The Indian government is rapidly expanding into sectors that were once the realms of private companies – and it’s ending up doing surprisingly well.
To be sure, you didn’t expect the government to make apps, but late last year, it launched UPI payments app BHIM to much success – it has over a crore downloads, and a solid rating on the Play Store. It also launched the ambitious Aadhar scheme, and now 99.6% of adult Indians are on the program. And in one of its less publicized initiatives, it’s quietly launched Swayam, India’s very own answer to Coursera.
You can forgive yourself if you haven’t heard of Swayam – it was launched in August last year by Prime Minister Narendra Modi, and has the slightly corny expansion that’s so common among government schemes these days. Swayam stands for “Study Webs of Active –Learning for Young Aspiring Minds”, and the Ministry of Human Resource Development has big plans for it. Swayam aims to become a online medium for professors of premium institutions to take their lessons to the billion plus citizens of the country. Through its online courses, the government expects that over a crore people will benefit from its services over the next 2-3 years.
And as far as we can tell, the infrastructure for this vision is in place, and lessons are already underway. Swayam’s website doesn’t look all that different from other MOOC websites – there are large pictures of happy learners on the front page, and there’s a handy list of all available courses. In order to access the course materials, users need to log in through their email, or through Google, Facebook, or rather unusually, Microsoft.
Once you log in, the enormous scope of the project becomes apparent. Swayam – which means “by oneself” in Hindi – aims to be a comprehensive education portal, starting from courses for school, going up to postgraduate degrees. Each course has an instructor – the instructors for the engineering courses are usually faculty members from the IITs – and they upload a series of video lectures which are structured as lessons. Students can follow along, and to make sure that students are absorbing what they learn, there are online multiple-choice tests within the site itself. There is also an activity tab, where students can ask each other questions, and discuss what’s being taught.
Even though Swayam hasn’t been heavily publicized, there are still reasonable numbers of students enrolled in its courses. Its Software Engineering course, for instance, has 696 learners, who seem fairly engaged – there’s a hum of activity on the forums, and most users were last active within the last few days. Access to all courses being completely free. Students, though, need to pay a fees in case they want a certificate of competition.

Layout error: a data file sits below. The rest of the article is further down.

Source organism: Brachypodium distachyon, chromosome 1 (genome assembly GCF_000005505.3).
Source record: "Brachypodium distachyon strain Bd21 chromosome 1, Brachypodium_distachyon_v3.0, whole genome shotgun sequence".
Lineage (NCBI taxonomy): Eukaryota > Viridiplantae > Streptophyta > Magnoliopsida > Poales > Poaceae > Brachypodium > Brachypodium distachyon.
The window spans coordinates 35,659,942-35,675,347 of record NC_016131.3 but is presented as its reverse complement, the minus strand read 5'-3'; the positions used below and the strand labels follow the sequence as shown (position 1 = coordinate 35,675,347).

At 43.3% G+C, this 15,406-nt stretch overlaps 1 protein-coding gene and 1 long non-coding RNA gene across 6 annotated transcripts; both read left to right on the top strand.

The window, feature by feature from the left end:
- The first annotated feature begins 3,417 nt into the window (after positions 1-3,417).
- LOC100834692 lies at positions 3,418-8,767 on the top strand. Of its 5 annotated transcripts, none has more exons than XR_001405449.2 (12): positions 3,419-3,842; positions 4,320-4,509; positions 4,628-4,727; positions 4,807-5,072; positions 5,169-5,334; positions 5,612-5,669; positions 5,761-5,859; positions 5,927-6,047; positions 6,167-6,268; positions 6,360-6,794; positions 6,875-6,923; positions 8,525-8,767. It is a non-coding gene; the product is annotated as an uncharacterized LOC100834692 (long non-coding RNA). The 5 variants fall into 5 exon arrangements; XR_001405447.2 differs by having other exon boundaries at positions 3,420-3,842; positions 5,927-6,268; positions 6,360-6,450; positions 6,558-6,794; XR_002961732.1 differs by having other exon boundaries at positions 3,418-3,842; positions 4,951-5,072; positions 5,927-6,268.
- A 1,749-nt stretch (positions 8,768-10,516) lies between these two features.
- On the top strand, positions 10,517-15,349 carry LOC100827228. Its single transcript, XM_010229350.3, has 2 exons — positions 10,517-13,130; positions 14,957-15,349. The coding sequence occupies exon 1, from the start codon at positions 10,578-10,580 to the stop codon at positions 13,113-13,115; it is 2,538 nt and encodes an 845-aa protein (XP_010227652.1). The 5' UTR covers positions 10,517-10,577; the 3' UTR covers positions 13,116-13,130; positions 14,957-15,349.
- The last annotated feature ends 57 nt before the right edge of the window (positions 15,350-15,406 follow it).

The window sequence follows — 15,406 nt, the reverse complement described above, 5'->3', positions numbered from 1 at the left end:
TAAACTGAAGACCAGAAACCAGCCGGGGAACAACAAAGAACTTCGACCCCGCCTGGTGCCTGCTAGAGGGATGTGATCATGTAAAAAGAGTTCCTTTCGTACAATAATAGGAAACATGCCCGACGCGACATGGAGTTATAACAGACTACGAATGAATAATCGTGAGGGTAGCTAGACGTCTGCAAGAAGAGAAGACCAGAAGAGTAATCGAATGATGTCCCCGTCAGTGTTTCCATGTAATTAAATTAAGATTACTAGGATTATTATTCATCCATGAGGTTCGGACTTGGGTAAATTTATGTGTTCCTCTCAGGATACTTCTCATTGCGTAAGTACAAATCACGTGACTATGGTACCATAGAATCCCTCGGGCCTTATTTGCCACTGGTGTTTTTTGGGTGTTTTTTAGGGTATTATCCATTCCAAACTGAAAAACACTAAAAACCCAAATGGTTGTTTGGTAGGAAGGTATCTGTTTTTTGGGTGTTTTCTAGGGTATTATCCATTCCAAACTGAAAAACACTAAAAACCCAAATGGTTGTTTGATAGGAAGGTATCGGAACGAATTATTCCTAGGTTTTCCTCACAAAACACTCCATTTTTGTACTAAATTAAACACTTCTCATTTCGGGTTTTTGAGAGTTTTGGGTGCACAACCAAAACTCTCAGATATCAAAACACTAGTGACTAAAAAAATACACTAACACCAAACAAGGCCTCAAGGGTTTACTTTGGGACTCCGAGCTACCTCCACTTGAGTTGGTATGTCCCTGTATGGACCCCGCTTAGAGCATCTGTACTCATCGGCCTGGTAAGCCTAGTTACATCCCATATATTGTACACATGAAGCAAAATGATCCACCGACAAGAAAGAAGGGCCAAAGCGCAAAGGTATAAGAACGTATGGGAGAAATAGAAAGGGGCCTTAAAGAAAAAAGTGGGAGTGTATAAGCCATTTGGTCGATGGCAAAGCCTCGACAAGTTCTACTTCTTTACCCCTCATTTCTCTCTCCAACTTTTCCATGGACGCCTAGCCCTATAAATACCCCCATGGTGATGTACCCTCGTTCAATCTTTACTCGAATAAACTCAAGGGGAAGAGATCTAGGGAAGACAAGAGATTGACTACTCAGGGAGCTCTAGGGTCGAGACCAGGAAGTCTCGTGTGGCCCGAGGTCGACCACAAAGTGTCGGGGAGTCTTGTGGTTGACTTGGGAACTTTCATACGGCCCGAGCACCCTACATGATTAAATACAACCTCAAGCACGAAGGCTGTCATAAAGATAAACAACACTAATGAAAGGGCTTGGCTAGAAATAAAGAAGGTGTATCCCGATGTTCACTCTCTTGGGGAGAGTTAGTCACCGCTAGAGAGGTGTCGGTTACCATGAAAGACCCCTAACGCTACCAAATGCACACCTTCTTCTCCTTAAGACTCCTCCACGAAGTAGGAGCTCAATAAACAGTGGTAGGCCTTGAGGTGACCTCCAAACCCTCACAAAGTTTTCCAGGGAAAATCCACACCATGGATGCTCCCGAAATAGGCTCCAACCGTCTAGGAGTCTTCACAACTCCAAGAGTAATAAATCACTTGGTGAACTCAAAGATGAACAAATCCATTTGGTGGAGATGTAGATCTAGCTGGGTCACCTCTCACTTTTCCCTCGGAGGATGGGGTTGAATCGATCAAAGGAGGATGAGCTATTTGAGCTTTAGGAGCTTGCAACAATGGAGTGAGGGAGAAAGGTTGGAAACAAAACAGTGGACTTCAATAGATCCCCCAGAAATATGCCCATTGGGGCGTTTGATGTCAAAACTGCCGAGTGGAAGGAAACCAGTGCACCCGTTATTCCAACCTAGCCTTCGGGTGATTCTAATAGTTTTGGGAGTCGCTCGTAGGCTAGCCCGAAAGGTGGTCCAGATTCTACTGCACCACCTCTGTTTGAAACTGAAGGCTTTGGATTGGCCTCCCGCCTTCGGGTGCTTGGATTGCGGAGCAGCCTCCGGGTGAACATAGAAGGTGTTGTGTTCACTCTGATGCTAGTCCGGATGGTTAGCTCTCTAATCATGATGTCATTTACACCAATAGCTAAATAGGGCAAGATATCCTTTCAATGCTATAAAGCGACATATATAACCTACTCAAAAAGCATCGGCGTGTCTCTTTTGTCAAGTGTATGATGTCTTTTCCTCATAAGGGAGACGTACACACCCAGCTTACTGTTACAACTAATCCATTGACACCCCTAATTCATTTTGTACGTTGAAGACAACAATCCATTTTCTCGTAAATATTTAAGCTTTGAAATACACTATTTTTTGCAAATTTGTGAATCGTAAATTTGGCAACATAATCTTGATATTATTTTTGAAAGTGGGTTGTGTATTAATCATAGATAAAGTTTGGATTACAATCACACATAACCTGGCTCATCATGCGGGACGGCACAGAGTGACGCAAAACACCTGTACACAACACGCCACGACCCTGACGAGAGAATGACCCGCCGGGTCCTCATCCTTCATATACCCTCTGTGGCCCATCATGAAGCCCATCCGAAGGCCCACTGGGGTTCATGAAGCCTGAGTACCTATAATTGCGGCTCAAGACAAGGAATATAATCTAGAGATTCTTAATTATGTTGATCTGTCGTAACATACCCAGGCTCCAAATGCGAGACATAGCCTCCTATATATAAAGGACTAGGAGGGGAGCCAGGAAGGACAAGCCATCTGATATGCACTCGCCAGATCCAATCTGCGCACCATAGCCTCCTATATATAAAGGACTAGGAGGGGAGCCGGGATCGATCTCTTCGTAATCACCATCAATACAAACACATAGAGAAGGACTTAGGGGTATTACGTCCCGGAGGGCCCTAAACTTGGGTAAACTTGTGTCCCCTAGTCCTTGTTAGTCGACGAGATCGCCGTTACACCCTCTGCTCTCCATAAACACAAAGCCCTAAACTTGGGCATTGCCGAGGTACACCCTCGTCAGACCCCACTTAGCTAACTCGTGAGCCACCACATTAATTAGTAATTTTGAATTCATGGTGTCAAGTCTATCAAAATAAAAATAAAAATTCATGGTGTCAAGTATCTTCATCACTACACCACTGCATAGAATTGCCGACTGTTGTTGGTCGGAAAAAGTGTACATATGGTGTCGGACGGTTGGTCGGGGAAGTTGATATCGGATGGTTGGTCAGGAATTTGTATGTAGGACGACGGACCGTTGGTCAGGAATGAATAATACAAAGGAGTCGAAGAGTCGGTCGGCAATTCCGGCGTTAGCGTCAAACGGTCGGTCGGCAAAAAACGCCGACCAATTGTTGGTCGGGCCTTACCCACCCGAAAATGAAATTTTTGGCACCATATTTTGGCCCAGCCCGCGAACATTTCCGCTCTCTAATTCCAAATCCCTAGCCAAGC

While its model isn’t very different from other MOOC websites, Swayam can fit into a nice niche. Coursera and MIT Courses have tons of useful content available, but they don’t always follow Indian curriculums. In such a scenario, Swayam can prove to be a great equalizer – a student from an obscure no-name college can learn from the best professors in the country, and can compete with her more privileged counterparts.
And Swayam does lots of things right. Its bright modern UI doesn’t make it look like a government site, and there’s lots of add-on features that help you track your progress,. The professors chosen are from the best institutions in the country, and they seem to be engaged as well – lectures are uploaded on time, and some professors even engage on the forums. While the site isn’t perfect – the odd link doesn’t work, and the videography on some of the lectures is distracting with too many cuts – it’s nothing that can’t be ironed out over time. The infrastructure is in place, the teachers are there, and things are already in motion. What’s missing is the students – surely there are more than 600 odd people in India who’re interested in a Software Engineering course.
If Swayam can catch the fancy of young Indians and become mainstream, it can radically transform the education landscape like few schemes before it.